The following article, written by Anita Mureithi, was first post by openDemocracy. It highlights the sexist and racist nature of the attacks on Stella Maris, the student rector of St. Andrews University.
TOP UNI ACCUSED OF FUELLING RACIST ABUSE OF BLACK COLLEAGUE WHO CONDEMNED ISRAEL
Suella Braverman’s smearing of the huge and diverse Palestine solidarity movement as “hate marchers” bringing violence to the streets of cities like London and Edinburgh is not merely, as some have suggested, a provocative preamble to her future Conservative leadership campaign — it is yet another example of a wider turn to authoritarianism in the UK and other European states in order to forcibly suppress democratic and progressive challenges from below.
It is significant and welcome that those organising marches and rallies for Palestine in towns and cities north and south of the border have so far refused to be cowed. They have maintained their determination not only in defiance of the Westminster government and virtually all of the mainstream media, but also frivolous arrests and violent threats from police and far-right networks.
The sheer size of these demonstrations over the past month, across these islands, Europe and the world, has already succeeded in greatly amplifying the voice of the occupied and blockaded Palestinian people and robbing the extremist Israeli government of the moral authority it claims in its military campaign against Gaza. We should recognise this enormous achievement.
Still, it is clear that these massive mobilisations alone will not be enough to stop the bombs falling on Gaza and the tanks rolling in, much as millions taking to the streets just over two decades ago could not stop the criminal Iraq War. This is why large parts of the renewed movement have embraced radical tactics including civil disobedience – as seen in train station occupations, university student walk-outs and trade union boycotts – as well as direct action targeting arms manufacturers and other institutions complicit in Israeli apartheid and genocide. These bold actions are justified and must continue. The Palestinian call for boycott, divestment and sanctions also remains extremely relevant (even if regularly misrepresented).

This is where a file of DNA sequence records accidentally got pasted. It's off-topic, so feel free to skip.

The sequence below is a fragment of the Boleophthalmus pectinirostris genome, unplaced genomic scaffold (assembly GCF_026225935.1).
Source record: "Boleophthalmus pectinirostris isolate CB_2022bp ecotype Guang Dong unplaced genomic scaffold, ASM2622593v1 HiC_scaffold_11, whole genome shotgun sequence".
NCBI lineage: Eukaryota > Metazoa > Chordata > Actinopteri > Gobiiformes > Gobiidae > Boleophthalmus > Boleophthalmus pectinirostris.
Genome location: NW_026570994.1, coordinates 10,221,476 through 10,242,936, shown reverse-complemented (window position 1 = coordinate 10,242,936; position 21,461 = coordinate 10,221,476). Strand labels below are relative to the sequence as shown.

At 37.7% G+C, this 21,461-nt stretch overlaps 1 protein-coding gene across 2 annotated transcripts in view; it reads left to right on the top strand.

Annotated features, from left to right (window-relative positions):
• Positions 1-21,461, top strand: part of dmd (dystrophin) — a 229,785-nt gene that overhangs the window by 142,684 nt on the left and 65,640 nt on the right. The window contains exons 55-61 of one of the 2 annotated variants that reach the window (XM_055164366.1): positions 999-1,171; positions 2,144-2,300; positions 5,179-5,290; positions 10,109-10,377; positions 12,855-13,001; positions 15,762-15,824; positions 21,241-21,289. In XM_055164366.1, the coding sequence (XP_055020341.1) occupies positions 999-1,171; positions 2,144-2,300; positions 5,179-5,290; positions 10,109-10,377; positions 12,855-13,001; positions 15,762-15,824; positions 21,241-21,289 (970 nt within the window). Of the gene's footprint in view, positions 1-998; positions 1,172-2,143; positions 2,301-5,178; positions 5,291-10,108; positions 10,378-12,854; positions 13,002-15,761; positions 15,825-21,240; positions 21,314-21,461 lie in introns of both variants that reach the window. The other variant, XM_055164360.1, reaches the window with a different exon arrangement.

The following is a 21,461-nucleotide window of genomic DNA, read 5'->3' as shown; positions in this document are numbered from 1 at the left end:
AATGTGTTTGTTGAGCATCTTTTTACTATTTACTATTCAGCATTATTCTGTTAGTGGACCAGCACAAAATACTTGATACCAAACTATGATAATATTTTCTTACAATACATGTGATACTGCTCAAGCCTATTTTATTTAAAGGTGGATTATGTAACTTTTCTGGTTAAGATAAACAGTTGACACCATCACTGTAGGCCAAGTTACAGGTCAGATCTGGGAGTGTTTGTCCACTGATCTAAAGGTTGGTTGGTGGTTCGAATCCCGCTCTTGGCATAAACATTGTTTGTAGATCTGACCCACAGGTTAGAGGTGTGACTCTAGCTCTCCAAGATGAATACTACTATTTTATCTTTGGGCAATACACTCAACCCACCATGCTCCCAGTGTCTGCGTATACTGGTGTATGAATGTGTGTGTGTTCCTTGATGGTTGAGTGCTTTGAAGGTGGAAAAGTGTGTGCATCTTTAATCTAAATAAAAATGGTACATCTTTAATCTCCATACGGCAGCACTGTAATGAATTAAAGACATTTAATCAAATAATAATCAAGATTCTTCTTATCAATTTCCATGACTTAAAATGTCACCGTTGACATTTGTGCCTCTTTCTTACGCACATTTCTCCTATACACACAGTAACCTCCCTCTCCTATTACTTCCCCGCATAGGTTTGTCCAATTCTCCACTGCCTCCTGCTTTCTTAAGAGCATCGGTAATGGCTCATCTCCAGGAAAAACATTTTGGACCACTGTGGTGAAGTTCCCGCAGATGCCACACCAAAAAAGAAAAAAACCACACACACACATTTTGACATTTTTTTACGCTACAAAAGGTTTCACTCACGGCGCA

That this movement is so large, broad, increasingly militant and willing to break the law to prevent a greater injustice is a powerful combination. This is why there has been such a sharp state response from western governments who have, for 75 years, ranged from sponsors to allies of Israeli settler-colonialism for their own economic and geopolitical advantage. This is another expression of the same anti-democratic impulse which has seen, for example, the criminalisation of the climate justice movement. The blocking of a Scottish independence referendum by the UK Supreme Court is also, in fact, part of this campaign against popular sovereignty.
The suppression of Palestine solidarity, however, has a unique racialised character. Across Europe, ostensibly liberal and right-wing governments alike have smeared millions of Palestine supporters as ‘Islamists’ to justify harsh restrictions on immigration, weaponising citizenship against protesters. The UK is far from an outlier in this regard; a looming threat is a likely expansion of the racist Prevent programme. Building strong community networks to protect our neighbours from all forms of racism, including Islamophobia and antisemitism, will be a crucial challenge in coming months.
Overcoming all of these obstacles necessitates unity and bravery. We saw an extraordinary example of this last week when the Ukrainian left journal Commonspublished its statement of solidarity with Palestinians, rejecting those – including the Ukrainian government – who have counterposed solidarity between one of these peoples and the other. We will need many more principled initiatives like this, that forge links between all those asserting the power of people against the power of states, to eventually win a democratic, peaceful and free world.